ERIC Number: EJ799995
Record Type: Journal
Publication Date: 2007-Sep
Reference Count: 0
Do the Brokers Know Best?
Adults Learning, v19 n1 p16-18 Sep 2007
In January of this year the Government set out plans to reform the funding and planning of the learning and skills sector in a consultation document called "Delivering World-class Skills in a Demand-led System". The document followed the final report of the Leitch Review of Skills and accepted almost all of its recommendations. In relation to adult learning outside the universities it proposed that within a few years all funding should flow through two new mechanisms; one of which was untried and one at best unproven. Programmes designed to meet the needs of employers would follow the model developed through the Employer Training Pilots (ETPs)--now slightly amended and re-branded as "Train to Gain". Programmes focused on the needs of individuals would be delivered through Learner Accounts. It has been decided that existing viable programmes will be set aside to follow this new approach, as has recently been confirmed in what is now the DIUS's implementation plan. The Government calls this new approach "demand-led". The use of the term is deeply controversial. On the one hand, many people argue that what is happening amounts to an unparalleled restriction of individual choice. On the other hand, it is certainly true that the influence of "providers" in the new system will be much diminished. Colleges and adult centres, it is said, will have to act as though the system were demand-led, and respond to, rather than lead, change even if the demand derives from the Government or its surrogates rather than from firms and citizens. It is argued that the approach will increase both responsiveness and efficiency. In this article, the author believes that the key players in this new approach are the brokers who now operate at every level of the education system. He argues that the emergence of the broker reflects a government so convinced that it knows best, and so confident of its prescriptions, that it is prepared seriously to destabilise adult learning to impose its preferred programme.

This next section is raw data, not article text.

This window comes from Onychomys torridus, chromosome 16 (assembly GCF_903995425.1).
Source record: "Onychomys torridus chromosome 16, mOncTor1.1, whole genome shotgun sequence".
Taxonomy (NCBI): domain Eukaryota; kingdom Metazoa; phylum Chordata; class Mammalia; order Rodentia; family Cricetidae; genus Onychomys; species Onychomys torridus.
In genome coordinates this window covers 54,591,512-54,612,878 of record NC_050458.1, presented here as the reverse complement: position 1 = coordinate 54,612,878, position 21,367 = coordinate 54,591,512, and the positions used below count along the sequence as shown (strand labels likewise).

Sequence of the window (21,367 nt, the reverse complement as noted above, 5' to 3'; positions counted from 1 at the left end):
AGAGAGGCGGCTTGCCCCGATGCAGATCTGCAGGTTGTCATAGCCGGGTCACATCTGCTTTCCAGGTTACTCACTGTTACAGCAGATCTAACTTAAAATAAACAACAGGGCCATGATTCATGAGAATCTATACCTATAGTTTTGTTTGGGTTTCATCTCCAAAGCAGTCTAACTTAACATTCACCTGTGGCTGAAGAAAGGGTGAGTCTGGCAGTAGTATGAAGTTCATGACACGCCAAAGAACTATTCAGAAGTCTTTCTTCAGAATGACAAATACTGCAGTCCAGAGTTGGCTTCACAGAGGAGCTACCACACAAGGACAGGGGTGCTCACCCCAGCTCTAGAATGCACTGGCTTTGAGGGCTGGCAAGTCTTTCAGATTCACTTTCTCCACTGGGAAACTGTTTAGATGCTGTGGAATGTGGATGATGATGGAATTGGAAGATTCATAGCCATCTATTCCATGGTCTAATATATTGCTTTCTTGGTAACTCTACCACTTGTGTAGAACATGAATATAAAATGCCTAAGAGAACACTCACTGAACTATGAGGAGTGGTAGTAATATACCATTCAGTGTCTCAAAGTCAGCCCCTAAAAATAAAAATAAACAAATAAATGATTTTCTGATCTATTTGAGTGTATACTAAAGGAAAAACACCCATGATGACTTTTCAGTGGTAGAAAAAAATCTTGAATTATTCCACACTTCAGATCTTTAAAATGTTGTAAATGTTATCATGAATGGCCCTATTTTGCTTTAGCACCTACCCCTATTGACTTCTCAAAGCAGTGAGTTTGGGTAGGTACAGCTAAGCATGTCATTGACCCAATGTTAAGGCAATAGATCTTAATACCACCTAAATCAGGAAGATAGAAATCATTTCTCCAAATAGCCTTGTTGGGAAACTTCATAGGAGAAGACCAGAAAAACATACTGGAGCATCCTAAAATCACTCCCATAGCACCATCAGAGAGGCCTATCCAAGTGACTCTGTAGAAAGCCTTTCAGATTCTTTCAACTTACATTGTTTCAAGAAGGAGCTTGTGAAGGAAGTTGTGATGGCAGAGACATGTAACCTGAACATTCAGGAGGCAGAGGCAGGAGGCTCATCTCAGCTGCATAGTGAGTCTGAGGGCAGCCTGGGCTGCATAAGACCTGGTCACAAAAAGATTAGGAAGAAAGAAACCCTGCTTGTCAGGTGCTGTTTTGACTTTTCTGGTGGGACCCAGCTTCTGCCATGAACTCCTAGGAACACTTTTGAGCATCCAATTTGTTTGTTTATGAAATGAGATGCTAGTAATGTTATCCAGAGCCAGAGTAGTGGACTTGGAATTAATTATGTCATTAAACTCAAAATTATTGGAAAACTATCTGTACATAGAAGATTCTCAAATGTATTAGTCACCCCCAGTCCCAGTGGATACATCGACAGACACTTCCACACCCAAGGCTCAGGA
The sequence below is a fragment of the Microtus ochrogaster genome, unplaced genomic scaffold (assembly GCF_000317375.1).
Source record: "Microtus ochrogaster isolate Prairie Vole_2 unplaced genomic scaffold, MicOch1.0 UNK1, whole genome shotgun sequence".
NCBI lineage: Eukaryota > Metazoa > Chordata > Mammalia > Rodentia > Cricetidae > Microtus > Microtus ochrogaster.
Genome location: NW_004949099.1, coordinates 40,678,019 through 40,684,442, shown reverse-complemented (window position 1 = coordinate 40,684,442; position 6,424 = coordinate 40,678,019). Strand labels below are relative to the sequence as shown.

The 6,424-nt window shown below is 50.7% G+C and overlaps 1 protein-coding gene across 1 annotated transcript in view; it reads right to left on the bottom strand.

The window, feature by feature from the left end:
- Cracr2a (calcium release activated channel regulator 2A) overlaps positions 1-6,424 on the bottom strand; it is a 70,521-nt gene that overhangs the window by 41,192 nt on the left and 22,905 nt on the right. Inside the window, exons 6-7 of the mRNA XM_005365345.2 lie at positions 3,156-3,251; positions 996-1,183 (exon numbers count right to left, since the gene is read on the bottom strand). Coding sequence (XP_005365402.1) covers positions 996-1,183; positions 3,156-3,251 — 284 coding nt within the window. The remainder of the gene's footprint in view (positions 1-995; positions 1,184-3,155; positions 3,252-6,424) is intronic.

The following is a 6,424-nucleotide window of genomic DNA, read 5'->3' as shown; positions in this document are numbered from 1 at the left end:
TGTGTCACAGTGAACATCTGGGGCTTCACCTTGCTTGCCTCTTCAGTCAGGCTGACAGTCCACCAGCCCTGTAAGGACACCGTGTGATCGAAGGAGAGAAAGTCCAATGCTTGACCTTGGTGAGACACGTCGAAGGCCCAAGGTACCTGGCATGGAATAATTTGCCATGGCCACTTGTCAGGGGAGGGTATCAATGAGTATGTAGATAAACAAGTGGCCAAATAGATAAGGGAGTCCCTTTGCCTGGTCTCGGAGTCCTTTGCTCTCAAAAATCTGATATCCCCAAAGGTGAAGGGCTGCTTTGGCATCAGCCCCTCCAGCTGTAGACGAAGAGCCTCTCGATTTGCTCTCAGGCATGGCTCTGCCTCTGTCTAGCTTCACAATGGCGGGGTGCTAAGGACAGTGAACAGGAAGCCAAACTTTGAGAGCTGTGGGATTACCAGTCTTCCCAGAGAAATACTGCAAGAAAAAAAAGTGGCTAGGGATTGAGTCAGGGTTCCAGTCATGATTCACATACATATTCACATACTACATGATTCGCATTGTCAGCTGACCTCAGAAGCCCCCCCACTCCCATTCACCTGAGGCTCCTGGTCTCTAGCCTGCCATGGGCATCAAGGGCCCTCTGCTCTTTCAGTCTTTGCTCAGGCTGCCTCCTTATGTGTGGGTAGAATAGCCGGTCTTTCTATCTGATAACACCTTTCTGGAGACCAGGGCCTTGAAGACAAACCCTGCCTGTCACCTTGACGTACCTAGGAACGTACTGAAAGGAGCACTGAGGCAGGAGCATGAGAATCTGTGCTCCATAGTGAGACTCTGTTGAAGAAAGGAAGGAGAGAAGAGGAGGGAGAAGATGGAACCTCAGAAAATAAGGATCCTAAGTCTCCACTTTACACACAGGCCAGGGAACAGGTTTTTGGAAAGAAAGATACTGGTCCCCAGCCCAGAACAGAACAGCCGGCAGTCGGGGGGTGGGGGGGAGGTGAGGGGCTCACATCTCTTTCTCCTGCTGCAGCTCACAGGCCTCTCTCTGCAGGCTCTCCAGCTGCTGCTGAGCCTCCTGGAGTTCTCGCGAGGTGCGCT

Descriptors: Adult Learning, Educational Change, Labor Force Development, Government School Relationship, Personal Autonomy, Politics of Education
National Institute of Adult Continuing Education. Renaissance House, 20 Princess Road West, Leicester, LE1 6TP, UK. Tel: +44-1162-044200; Fax: +44-1162-044262; e-mail: email@example.com; Web site: http://www.niace.org.uk/Publications/Periodicals/Default.htm
Publication Type: Journal Articles; Reports - Descriptive
Education Level: Adult Education
Authoring Institution: N/A